Speaking with Cointelegraph, CEO of Flooring Hut, Paul Brewster explained that:
“We see it [Bitcoin] as an asset that has probably the best potential for growth of our capital reserves at the moment.”
He explained that the group decided against keeping their cash reserves in a bank account, as Bitcoin could provide the greatest potential for providing returns which ultimately delivers greater value for customers.
According to Companies House, the British Government agency that maintains the register of U.K. companies, Flooring Hut’s accounts from 2023 showed cash reserves of £75,105, which at time of writing could afford roughly 3.3 BTC.
Moreoever, the company is Bitcoin-only. Brewster explained that “Bitcoin is an asset class in its own right;” it is akin to a “digital gold.” While on a personal level Brewster and his colleagues have an interest in the wider cryptocurrency space, “We’re not going to be putting those on the balance sheet at Flooring Hut any time soon.”
This bold decision by the online retailer operating in the £2 billion carpet industry is particularly surprising as it’s one of the “very few sectors where the application of technology is has been severely lacking,” Brewster explained. The Financial Times, one of the United Kingdom’s most popular legacy finance publications was quick to take a swipe at Flooring Hut on its page Alphaville.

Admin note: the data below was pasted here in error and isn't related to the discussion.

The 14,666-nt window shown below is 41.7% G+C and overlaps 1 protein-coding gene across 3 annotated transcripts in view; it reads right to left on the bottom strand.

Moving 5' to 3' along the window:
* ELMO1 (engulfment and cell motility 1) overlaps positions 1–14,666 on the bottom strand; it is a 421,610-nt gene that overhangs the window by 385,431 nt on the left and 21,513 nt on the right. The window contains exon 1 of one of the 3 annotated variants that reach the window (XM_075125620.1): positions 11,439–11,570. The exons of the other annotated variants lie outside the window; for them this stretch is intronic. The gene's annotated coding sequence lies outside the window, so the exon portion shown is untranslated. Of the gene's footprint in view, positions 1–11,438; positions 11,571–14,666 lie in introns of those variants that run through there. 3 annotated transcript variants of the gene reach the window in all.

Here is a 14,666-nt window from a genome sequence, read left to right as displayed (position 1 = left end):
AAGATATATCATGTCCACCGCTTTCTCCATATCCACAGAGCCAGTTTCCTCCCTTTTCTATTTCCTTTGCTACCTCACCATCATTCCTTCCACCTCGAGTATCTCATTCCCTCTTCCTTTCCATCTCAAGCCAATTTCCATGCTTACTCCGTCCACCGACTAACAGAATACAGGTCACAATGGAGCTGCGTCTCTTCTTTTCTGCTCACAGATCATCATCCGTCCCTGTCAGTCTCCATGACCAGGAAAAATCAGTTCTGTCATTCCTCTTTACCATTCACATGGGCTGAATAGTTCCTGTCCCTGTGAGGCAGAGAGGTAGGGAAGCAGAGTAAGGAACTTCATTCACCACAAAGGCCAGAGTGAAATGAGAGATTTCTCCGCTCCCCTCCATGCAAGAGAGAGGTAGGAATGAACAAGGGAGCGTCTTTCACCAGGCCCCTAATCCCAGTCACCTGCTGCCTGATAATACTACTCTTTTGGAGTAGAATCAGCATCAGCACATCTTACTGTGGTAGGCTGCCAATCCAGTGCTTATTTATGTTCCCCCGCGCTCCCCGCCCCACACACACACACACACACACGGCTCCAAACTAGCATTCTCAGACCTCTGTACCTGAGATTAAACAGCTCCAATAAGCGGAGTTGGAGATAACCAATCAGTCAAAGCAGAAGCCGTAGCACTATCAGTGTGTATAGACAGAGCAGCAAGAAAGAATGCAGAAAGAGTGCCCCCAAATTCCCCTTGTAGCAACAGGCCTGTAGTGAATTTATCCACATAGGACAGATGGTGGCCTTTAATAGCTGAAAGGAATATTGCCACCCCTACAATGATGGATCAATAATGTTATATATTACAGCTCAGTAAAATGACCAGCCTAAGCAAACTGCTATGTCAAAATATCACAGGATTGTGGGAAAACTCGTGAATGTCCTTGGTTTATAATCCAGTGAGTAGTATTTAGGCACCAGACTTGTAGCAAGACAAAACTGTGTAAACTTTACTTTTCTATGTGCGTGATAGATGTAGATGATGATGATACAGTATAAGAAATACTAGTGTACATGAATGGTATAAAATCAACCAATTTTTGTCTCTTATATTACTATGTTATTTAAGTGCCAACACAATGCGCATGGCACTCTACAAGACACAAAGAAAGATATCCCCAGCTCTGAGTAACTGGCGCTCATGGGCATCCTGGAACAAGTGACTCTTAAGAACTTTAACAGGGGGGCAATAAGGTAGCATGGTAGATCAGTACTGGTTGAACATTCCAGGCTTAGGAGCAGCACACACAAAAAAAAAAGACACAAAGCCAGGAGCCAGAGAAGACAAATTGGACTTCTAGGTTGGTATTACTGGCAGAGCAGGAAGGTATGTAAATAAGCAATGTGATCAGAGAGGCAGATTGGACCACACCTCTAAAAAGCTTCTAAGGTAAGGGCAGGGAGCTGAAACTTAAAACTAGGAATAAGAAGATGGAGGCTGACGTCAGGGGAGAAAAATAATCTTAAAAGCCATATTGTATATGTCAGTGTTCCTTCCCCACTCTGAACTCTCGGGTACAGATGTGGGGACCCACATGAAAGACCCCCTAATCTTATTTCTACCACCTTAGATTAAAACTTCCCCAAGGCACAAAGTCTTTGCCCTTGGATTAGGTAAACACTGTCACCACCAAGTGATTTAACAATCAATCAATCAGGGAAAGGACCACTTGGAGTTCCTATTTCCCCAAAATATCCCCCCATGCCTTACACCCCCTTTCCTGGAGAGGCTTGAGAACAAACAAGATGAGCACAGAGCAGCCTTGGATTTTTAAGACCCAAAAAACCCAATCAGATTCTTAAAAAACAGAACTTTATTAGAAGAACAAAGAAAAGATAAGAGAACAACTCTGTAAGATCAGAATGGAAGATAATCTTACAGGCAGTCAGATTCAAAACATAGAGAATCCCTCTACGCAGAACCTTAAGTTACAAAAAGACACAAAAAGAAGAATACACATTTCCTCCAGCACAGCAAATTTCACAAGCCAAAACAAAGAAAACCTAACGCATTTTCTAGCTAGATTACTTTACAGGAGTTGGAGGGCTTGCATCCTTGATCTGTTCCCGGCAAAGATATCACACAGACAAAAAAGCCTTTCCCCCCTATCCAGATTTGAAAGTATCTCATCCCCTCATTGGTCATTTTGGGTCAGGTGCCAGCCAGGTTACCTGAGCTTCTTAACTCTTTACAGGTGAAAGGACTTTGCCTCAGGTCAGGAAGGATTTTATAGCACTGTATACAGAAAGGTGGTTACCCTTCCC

In the article, the FT explained that the Flooring Hut news “is obviously engineering the kind of publicity stunt that’s catnip for snarky blogs such as ours.” The article’s comments section is even more scathing, with one commenter exclaiming, “This is pure comedy!” to the news.
Brewster understands Bitcoin’s somewhat negative portrayal in the mainstream media:
“You’ve just got to be mindful that people draw connotations from what they read in the media. When they see the word Bitcoin they think, ‘Oh, is this company legit?’”
However, businesses across the United Kingdom are seeking innovative ways to invest their capital as cash left in the bank depreciates under high inflation. The United Kingdom and its currency, the pound are suffering more acutely than the European Union. As Brewster explains, managing a business in 2023 and in such trying economic conditions is about being “progressive”.
“We’re going to reinvest that back into the company, which then leads to greater value for money for our customers, which gives us a competitive advantage over our competitors.”
The company is heading down the path of a Bitcoin Standard: that of building out a business with Bitcoin in mind. Next, the group will explore the implementation of Bitcoin Lightning Network payments to complement its online MasterCard, Visa and Paypal payment options.
The price per Bitcoin is up more than 60% in 2023 in British Pounds Sterling, commencing on January 1 at £13,700. Nonetheless, Bitcoin continues to be volatile. The price corrected 2% today, while some traders predict a price plummet to $19,000 in the near-term.